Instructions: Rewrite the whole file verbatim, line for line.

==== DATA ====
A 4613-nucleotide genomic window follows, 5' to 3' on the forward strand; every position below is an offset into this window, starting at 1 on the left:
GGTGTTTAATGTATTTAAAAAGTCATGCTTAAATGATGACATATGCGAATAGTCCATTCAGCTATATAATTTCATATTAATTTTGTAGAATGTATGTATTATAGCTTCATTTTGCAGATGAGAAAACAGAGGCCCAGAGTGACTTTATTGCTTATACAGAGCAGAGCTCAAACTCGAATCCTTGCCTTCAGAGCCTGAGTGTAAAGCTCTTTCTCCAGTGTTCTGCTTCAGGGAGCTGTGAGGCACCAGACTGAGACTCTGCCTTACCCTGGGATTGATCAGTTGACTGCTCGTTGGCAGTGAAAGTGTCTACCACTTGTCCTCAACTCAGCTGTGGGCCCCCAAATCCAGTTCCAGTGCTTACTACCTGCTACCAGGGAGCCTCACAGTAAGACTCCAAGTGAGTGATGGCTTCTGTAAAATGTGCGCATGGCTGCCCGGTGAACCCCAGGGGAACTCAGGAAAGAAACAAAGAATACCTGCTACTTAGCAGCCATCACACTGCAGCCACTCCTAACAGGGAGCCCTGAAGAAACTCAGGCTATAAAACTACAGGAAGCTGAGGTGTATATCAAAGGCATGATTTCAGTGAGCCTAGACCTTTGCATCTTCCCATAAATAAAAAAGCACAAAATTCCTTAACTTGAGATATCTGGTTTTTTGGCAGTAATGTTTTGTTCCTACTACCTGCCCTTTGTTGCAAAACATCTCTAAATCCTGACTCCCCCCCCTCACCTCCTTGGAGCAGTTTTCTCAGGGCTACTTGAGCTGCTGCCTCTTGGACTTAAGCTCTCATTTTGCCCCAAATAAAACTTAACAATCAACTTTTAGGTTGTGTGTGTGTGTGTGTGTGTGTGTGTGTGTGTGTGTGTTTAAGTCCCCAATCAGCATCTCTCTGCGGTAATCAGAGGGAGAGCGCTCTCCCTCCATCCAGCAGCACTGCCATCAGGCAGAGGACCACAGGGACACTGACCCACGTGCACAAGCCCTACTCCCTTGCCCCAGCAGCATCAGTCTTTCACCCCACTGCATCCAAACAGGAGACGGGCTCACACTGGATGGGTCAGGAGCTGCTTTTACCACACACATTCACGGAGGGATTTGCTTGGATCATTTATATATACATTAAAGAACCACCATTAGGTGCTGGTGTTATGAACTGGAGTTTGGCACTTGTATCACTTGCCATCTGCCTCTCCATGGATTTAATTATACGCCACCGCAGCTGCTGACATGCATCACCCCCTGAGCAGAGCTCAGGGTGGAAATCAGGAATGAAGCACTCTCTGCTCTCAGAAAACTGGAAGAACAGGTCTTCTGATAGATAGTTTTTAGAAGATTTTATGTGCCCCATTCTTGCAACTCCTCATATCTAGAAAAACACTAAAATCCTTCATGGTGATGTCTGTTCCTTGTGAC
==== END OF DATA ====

A 4613-nucleotide genomic window follows, 5' to 3' on the forward strand; every position below is an offset into this window, starting at 1 on the left:
GGTGTTTAATGTATTTAAAAAGTCATGCTTAAATGATGACATATGCGAATAGTCCATTCAGCTATATAATTTCATATTAATTTTGTAGAATGTATGTATTATAGCTTCATTTTGCAGATGAGAAAACAGAGGCCCAGAGTGACTTTATTGCTTATACAGAGCAGAGCTCAAACTCGAATCCTTGCCTTCAGAGCCTGAGTGTAAAGCTCTTTCTCCAGTGTTCTGCTTCAGGGAGCTGTGAGGCACCAGACTGAGACTCTGCCTTACCCTGGGATTGATCAGTTGACTGCTCGTTGGCAGTGAAAGTGTCTACCACTTGTCCTCAACTCAGCTGTGGGCCCCCAAATCCAGTTCCAGTGCTTACTACCTGCTACCAGGGAGCCTCACAGTAAGACTCCAAGTGAGTGATGGCTTCTGTAAAATGTGCGCATGGCTGCCCGGTGAACCCCAGGGGAACTCAGGAAAGAAACAAAGAATACCTGCTACTTAGCAGCCATCACACTGCAGCCACTCCTAACAGGGAGCCCTGAAGAAACTCAGGCTATAAAACTACAGGAAGCTGAGGTGTATATCAAAGGCATGATTTCAGTGAGCCTAGACCTTTGCATCTTCCCATAAATAAAAAAGCACAAAATTCCTTAACTTGAGATATCTGGTTTTTTGGCAGTAATGTTTTGTTCCTACTACCTGCCCTTTGTTGCAAAACATCTCTAAATCCTGACTCCCCCCCCTCACCTCCTTGGAGCAGTTTTCTCAGGGCTACTTGAGCTGCTGCCTCTTGGACTTAAGCTCTCATTTTGCCCCAAATAAAACTTAACAATCAACTTTTAGGTTGTGTGTGTGTGTGTGTGTGTGTGTGTGTGTGTGTGTGTTTAAGTCCCCAATCAGCATCTCTCTGCGGTAATCAGAGGGAGAGCGCTCTCCCTCCATCCAGCAGCACTGCCATCAGGCAGAGGACCACAGGGACACTGACCCACGTGCACAAGCCCTACTCCCTTGCCCCAGCAGCATCAGTCTTTCACCCCACTGCATCCAAACAGGAGACGGGCTCACACTGGATGGGTCAGGAGCTGCTTTTACCACACACATTCACGGAGGGATTTGCTTGGATCATTTATATATACATTAAAGAACCACCATTAGGTGCTGGTGTTATGAACTGGAGTTTGGCACTTGTATCACTTGCCATCTGCCTCTCCATGGATTTAATTATACGCCACCGCAGCTGCTGACATGCATCACCCCCTGAGCAGAGCTCAGGGTGGAAATCAGGAATGAAGCACTCTCTGCTCTCAGAAAACTGGAAGAACAGGTCTTCTGATAGATAGTTTTTAGAAGATTTTATGTGCCCCATTCTTGCAACTCCTCATATCTAGAAAAACACTAAAATCCTTCATGGTGATGTCTGTTCCTTGTGAC